With record low-interest rates guaranteeing close to zero returns on cash, investors have never been more acutely focused on sources of investment income. Given that interest rates are expected to remain at historic lows for the foreseeable future, the great hunt for yield shows no signs of abating.
Australian Listed Investment Companies (LICs) have long been favoured by investors for their ability to provide relatively stable and predictable dividend income. In more recent years, the structure has been embraced by self-funded retirees and Self-Managed Superannuation Fund (SMSF) investors.
Here I answer some key questions about LICs for investors seeking income.
Predominately from income received from the investments held in their portfolio (such as dividends and distributions) and profits made on the sale (or takeover) of these investments.
LICs employ a variety of strategies with some very actively managed investment portfolios relying more on income from profitably trading their portfolio. Other LICs trade less frequently and derive most of their profits from ‘harvesting’ dividends from the underlying investments in their portfolio.
For example, Argo Investments (ASX: ARG) invests in Australian stocks and earns income largely from the dividends they pay us. Our investment approach focuses heavily on identifying companies with sustainable earnings and, importantly, the capacity to grow their dividends.
Additional sources of income for LICs may include interest earned on cash balances and premium income earned from selling options.
A key strength of the LIC structure is the ability to ‘smooth’ dividends by setting aside or reserving profits which a LIC can then draw on in the future to pay out as dividends to its shareholders.
This distinguishes LICs from managed funds using a trust structure that must distribute all profits each year. This can result in income from a trust fluctuating considerably from year to year.
A LIC can effectively ‘save for a rainy day’ allowing it to smooth dividend payments over the market cycle and cushion the impacts of turbulent markets. This gives LICs the opportunity to provide a relatively reliable and consistent stream of income over time.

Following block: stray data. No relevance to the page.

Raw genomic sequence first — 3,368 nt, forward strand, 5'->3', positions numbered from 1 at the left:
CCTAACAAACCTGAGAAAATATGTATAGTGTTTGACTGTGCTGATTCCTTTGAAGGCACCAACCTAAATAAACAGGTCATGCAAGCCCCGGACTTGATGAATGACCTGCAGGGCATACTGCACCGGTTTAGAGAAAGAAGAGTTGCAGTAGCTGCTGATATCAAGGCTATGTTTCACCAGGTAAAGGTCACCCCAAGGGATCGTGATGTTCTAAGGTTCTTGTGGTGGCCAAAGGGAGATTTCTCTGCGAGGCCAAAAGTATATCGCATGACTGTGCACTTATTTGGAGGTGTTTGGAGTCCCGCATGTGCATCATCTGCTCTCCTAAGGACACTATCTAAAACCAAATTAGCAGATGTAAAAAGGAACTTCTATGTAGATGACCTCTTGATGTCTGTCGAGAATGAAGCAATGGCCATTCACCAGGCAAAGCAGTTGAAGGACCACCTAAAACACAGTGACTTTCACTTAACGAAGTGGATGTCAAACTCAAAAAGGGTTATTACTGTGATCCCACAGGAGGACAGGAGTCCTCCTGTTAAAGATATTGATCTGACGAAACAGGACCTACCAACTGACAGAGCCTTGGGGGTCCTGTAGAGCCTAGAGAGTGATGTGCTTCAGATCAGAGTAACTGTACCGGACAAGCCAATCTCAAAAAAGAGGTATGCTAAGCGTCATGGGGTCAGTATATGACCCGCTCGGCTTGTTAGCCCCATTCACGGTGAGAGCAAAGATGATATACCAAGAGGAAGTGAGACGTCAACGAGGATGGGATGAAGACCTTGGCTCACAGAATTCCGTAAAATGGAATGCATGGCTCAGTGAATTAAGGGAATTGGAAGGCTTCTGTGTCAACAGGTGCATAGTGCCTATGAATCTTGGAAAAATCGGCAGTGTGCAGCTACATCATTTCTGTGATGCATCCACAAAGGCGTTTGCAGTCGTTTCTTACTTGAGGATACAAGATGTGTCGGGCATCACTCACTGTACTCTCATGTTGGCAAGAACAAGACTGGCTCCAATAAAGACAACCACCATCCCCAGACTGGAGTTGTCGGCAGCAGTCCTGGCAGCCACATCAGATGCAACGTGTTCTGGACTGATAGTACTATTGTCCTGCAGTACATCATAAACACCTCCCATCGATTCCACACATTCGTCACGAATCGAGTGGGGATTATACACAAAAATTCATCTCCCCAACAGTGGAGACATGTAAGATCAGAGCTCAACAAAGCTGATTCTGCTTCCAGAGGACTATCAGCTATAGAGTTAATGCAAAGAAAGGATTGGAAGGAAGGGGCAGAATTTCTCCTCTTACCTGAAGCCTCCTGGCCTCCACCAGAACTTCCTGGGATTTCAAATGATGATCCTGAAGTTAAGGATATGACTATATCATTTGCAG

For Argo shareholders, this benefit was aptly demonstrated following the COVID market turmoil which saw many companies cancel, postpone or significantly cut their dividends.
Over the 2019-2020 financial year, aggregate dividends from S&P/ASX 200 companies fell by around 30%. In contrast, Argo’s annual dividend was down just around 9%. In part, this was due to the composition and management of our portfolio. Importantly, it was also because Argo was able to draw on reserves from prior years’ gains to pay its dividend.
Much like other ASX-listed companies, LICs will typically declare dividends twice yearly with their interim and full-year financial results. A minority of LICs pay dividends on a more regular basis.
In the current ultra-low interest rate environment, it can be expected that all LIC managers are acutely aware of the importance of dividends to their shareholders and endeavour to provide them with a sustainable yield.
Some newer LICs have the express objective of generating income and promote themselves as income investments. Other LICs are more focused on achieving capital growth. For many LICs, their objective is to provide a combination of both capital growth and dividend income.
No. LICs are companies with oversight by a Board of directors and dividends are declared at the Board’s discretion. Directors give consideration to a range of factors, including the LIC’s capacity to pay future dividends.
In some limited instances, LICs will provide dividend guidance. Investors should be aware that this is a forecast of expected future dividends, not a guarantee. When considering a LIC’s future dividend prospects, it can be instructive to look at its dividend track record.
While a LIC’s future dividends are not guaranteed, investors can assess its capacity to pay dividends by referring to relevant reserves balances, such as retained profits, which can be found in the balance sheet (often referred to as the Statement of financial position). This can be found in the LIC’s latest Annual Report which is released to the ASX each year.
Investors should note that for the newer, ‘revenue-accounted’ LICs, reserves can include unrealised gains in the portfolio due to movements in the market prices of its investments, rather than only realised profits from the sale of assets.
LICs receive franking credits when/or if the underlying investments in their portfolio attach franking credits to their dividends or distributions. In turn, these franking credits can be passed on to a LIC’s shareholders in the form of fully or partially franked dividends.
In addition, all LICs (even those with an international mandate) can generate their own franking credits when they pay tax in Australia.
LICs can put aside franking credits for future use and the balance can be found in its Annual Report in the franking account, typically in the Notes to the financial statements section.
Before investing in any LIC, indeed before making any investment, conduct thorough research. If income is your focus, look at the LIC’s track record of paying dividends, consider its accounting methodology and balances, understand the underlying investments held in the portfolio and ensure its investment objectives align with your own. You may also consider seeking advice from a financial adviser before investing in a LIC.